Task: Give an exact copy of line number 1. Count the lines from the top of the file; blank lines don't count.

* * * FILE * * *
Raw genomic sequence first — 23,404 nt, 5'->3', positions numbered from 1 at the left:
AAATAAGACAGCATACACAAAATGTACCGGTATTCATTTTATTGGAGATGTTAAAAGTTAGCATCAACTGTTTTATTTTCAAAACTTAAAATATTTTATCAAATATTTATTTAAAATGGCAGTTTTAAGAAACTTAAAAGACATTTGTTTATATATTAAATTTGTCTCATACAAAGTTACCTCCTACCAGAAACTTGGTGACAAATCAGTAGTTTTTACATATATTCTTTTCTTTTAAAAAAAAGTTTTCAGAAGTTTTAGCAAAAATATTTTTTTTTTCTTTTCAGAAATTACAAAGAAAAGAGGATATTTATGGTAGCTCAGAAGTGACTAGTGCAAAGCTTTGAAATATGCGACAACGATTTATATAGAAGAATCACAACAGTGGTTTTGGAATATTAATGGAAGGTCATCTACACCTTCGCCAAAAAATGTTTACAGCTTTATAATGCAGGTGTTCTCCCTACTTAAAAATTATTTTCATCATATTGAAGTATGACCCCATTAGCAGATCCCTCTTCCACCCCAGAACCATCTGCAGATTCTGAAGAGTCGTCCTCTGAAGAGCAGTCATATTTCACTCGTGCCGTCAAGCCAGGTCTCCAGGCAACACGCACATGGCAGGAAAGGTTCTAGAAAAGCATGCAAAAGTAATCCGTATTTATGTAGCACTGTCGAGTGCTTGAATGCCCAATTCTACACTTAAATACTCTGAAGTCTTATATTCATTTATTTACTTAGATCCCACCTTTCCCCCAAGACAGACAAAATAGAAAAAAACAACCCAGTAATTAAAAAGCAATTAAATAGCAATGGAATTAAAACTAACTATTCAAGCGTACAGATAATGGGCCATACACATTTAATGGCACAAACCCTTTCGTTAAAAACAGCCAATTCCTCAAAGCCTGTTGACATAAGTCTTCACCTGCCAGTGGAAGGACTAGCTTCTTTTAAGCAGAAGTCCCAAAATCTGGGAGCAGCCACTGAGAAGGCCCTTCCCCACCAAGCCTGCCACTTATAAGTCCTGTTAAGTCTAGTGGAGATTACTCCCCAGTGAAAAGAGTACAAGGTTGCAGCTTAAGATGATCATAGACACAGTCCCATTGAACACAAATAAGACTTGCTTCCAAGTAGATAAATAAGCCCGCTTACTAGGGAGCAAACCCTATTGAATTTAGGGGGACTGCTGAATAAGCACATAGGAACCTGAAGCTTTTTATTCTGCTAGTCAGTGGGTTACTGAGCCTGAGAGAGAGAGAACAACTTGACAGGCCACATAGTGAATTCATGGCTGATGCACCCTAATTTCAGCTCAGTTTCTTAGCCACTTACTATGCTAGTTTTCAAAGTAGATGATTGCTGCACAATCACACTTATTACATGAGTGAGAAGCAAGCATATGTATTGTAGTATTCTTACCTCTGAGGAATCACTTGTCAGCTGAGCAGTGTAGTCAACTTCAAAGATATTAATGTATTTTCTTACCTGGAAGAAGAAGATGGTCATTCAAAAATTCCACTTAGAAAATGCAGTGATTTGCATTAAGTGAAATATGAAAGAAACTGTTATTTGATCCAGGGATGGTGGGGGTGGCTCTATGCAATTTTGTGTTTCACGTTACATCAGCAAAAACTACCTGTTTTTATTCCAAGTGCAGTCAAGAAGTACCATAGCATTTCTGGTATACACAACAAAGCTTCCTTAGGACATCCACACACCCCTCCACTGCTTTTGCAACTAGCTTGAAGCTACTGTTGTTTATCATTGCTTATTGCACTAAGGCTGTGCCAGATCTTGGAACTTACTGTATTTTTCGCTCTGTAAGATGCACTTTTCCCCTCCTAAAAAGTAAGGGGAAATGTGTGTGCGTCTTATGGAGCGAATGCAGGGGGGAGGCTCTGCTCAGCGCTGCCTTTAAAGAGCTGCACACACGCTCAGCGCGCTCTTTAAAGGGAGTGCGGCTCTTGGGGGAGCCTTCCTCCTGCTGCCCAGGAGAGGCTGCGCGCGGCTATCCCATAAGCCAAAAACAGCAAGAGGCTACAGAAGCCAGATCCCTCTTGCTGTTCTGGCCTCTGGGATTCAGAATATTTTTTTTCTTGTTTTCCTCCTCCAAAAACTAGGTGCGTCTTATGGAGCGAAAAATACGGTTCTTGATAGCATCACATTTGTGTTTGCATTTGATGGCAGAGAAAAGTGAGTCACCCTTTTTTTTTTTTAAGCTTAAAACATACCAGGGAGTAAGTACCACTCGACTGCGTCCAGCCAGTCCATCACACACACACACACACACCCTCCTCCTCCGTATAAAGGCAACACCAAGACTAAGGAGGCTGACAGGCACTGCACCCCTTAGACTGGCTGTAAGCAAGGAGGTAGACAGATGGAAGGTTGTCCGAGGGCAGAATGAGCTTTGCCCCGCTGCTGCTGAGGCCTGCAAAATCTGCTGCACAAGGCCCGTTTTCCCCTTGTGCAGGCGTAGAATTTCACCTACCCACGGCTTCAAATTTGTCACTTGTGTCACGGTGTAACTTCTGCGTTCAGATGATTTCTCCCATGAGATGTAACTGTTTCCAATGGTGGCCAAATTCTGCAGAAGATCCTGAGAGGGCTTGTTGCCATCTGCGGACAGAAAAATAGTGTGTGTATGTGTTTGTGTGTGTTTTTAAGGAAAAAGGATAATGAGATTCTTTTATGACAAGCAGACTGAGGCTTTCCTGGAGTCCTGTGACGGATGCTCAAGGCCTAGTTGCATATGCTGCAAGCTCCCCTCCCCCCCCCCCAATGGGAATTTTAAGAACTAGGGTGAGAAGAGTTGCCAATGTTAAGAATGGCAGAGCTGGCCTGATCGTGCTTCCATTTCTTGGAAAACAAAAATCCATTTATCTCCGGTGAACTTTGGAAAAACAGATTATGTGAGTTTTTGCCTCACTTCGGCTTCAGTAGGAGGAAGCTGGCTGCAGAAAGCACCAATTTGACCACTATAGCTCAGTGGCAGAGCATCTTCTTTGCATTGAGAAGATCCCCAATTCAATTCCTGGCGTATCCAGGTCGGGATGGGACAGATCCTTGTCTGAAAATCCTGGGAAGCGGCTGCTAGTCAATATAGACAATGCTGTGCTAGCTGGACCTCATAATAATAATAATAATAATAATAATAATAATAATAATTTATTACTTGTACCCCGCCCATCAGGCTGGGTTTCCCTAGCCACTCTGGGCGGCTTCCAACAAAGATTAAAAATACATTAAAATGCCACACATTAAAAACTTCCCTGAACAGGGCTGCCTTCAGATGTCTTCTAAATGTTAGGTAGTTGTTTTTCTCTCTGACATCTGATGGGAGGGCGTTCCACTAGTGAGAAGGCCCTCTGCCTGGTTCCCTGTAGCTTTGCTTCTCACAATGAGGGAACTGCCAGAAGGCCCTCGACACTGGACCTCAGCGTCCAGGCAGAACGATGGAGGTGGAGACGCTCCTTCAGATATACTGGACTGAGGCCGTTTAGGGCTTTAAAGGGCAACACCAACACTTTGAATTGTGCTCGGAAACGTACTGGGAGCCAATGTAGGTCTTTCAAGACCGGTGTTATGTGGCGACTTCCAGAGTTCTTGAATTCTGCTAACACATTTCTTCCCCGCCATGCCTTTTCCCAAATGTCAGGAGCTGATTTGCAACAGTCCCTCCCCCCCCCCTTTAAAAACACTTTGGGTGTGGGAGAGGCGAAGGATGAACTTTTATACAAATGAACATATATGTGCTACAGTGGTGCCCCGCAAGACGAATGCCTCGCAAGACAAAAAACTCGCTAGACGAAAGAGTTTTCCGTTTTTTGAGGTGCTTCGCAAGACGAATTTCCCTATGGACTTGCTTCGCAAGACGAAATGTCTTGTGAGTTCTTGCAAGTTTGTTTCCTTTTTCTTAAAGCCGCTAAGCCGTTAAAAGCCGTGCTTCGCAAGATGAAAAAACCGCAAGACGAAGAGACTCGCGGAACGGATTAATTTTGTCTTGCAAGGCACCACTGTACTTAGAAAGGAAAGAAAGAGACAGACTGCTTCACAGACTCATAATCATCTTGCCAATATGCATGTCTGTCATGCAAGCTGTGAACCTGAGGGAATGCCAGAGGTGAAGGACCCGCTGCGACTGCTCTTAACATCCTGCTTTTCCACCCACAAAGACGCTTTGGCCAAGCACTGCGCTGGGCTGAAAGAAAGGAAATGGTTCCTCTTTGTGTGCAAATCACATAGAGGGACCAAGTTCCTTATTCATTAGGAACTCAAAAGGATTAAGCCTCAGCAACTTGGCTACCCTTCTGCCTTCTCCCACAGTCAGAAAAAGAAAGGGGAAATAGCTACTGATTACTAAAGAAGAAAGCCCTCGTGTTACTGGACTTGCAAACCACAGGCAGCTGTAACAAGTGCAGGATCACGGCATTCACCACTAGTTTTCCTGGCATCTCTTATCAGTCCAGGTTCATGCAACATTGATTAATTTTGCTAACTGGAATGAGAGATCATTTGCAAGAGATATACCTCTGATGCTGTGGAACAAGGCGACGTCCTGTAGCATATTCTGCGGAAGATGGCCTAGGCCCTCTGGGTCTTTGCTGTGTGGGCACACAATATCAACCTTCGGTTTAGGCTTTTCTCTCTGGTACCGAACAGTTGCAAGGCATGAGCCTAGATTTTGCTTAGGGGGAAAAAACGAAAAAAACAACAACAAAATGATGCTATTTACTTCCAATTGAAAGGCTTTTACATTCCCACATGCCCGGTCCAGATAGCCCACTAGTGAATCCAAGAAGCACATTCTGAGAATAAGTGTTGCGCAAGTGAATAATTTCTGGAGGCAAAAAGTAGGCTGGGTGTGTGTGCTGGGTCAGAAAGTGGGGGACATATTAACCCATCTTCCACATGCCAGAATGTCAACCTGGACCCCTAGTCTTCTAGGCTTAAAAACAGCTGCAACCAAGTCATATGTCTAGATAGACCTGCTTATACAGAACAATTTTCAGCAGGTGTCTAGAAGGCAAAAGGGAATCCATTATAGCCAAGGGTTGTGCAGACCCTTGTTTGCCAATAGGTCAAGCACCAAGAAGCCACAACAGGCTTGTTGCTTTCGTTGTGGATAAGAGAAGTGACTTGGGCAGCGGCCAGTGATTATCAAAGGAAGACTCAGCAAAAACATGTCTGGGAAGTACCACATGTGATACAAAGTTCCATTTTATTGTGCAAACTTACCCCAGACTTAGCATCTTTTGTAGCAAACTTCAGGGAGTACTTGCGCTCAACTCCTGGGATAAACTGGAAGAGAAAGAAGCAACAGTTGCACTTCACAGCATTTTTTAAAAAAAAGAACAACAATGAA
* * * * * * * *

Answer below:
Raw genomic sequence first — 23,404 nt, 5'->3', positions numbered from 1 at the left: